What is Medication-Assisted Treatment?
Medication-assisted treatment (MAT) uses medication combined with counseling to provide a comprehensive treatment plan for prescription opioid and heroin addiction.
Medication can be an essential tool in addiction treatment, uniquely helpful for managing cravings and triggers. Medication-assisted treatment (MAT) is just one of the evidence-based, modern approaches to treating chemical dependence that we practice at Lighthouse Recovery Institute with our patient-centered care.
Pharmacotherapy is an advancement in the addiction science arena, offering encouraging results for many struggling with co-occurring disorders and mental illness.
During the early stages of recovery, cravings for drugs and alcohol can be severe. Our collaborative team of licensed counselors and doctors integrate pharmacotherapy to help reduce the desire to use and create intervention strategies that result in a more effective treatment model for many of our patients.
Benefits of Medication Assisted Treatment
Several medications can be utilized within the addiction treatment episode and effective at reducing cravings for various substance use disorders.
The most common medications often used in drug and alcohol rehabs are Naltrexone, Acamprosate, and Campral, which help treat addiction and withdrawal. Campral is very effective, specifically for treating alcoholism and managing dependence. Naltrexone blocks receptors in the brain by blocking the effects and decreases the desire to use them.
These medications begin after an individual has completed medical detox and has already started an inpatient rehab or outpatient rehab program.
Effectiveness of Medication-Assisted Treatment
Roughly 2 million people had an opioid use disorder (OUD) in 2018. MAT has proved to be clinically effective and significantly reduce the need for inpatient detoxification services for these individuals. It provides patients with a comprehensive and personalized program that can address the needs of opioid dependency when paired with behavioral therapy.
- MAT has shown to be helpful inL
- Improving patient survival rates
- Increase retention in treatments for opioid abuse
- Decrease illicit opiate use
- Increase a patient’s ability to gain and maintain employment after treatment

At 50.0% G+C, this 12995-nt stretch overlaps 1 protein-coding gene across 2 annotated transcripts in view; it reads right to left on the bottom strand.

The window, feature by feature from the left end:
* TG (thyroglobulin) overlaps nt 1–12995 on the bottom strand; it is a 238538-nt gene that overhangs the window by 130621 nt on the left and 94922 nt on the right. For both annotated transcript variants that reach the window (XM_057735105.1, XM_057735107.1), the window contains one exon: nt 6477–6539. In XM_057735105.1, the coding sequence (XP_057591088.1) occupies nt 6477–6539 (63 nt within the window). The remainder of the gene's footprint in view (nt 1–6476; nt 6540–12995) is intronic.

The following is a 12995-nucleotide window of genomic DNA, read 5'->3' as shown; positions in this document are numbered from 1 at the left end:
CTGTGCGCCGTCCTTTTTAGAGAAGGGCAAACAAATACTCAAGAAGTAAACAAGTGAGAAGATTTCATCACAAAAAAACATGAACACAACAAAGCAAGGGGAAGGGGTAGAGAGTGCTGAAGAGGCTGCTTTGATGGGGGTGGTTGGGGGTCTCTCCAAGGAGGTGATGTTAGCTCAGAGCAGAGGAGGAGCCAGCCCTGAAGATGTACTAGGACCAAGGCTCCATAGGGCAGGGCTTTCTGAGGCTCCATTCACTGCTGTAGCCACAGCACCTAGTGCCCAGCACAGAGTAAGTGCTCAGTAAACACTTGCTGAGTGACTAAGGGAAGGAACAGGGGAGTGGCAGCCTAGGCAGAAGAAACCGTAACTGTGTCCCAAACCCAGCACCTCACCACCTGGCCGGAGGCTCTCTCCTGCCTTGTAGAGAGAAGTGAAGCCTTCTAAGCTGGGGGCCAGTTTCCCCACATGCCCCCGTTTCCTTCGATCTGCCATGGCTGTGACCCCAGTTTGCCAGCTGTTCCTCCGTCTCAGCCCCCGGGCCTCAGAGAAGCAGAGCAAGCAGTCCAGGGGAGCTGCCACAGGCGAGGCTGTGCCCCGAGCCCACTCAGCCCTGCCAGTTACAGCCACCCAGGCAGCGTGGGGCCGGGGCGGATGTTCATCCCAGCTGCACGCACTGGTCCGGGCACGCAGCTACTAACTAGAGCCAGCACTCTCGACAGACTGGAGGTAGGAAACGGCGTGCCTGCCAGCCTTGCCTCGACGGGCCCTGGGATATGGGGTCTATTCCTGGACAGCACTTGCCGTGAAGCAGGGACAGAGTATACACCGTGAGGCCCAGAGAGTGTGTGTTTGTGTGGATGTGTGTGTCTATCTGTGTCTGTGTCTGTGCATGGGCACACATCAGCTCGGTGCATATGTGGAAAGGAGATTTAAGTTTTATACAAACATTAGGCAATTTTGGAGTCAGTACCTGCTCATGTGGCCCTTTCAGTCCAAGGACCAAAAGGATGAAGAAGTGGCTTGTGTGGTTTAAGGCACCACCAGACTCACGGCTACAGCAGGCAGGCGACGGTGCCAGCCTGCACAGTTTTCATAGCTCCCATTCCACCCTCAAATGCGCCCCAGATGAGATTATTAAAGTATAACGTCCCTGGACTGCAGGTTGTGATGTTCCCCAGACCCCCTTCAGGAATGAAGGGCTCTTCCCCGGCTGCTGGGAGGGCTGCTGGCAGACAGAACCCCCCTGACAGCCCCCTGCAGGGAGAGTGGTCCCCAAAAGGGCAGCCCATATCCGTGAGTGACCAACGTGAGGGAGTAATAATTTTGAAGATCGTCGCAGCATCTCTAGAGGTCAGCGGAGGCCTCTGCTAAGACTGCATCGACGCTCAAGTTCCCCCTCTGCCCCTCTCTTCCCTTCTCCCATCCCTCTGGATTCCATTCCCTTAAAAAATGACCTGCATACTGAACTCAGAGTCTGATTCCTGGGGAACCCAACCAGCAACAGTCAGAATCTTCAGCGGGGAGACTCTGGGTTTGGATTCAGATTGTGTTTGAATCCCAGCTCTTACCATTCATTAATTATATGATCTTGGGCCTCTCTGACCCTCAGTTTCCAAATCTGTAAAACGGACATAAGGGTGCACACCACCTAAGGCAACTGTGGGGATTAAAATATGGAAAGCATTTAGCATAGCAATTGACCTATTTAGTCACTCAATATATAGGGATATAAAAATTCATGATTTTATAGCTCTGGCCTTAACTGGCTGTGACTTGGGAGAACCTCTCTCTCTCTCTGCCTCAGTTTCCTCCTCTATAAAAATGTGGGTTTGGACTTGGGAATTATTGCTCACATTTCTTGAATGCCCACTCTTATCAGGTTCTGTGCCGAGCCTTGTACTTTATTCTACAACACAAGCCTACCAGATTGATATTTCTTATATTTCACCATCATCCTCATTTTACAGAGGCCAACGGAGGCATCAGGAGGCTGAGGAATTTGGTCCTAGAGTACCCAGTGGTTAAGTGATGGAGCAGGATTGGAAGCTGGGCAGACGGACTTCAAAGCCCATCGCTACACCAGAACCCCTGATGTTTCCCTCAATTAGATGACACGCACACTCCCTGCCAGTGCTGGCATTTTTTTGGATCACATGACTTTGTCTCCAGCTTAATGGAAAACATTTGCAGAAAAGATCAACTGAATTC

- Improve birth outcomes of pregnant women with opioid addiction
Suboxone and Methadone Maintenance Programs
Certain medications are used during the detoxification process to assist with the post-acute withdrawal symptoms experienced from long-term opiate addiction or heroin addiction. These medications include Methadone, Suboxone, and Subutex.
Methadone has a long history of drug treatment programs, and many facilities now use Suboxone as a less addictive alternative. Consultation with a doctor is required before the use of these medications. The most effective combinations of these medications are in conjunction with behavioral treatment programs.
In the United States, there are different medications used in MAT to treat various disorders.
Alcohol use disorder medications: Acamprosate, disulfiram, and naltrexone. While they don’t cure the disorder, they are part of treatment options for alcohol addiction.
Opioid dependency medications: Buprenorphine, methadone, and naltrexone are used to treat opioid use disorders to short-acting opioids such as heroin, morphine, and codeine, as well as semi-synthetic opioids like oxycodone and hydrocodone. Naloxone is a medication used to treat and reverse the toxic effects of opioid overdose.
The treatment of opioid dependence needs to be paired with counseling and behavioral therapies to yield the best results. Medication-assisted treatment for opioid abuse alone won’t be sufficient.
Learn More About Addiction Treatment
Rehab is a very personal experience, and the length of rehab depends on factors such as the severity of the addiction, how quickly someone makes progress, and other factors. For those with severe drug or alcohol dependencies and those with co-occurring mental illness, treatment may be longer.
Are all programs the same?
No. Our addiction treatment programs are designed and personalized to match your individual needs and your addiction.
Is alcohol rehab the same?
No. While the structure might be similar, alcohol addiction affects the brain differently, and we follow specific therapies and treatment programs designed to help those with alcohol use disorder.
Is family involved in treatment?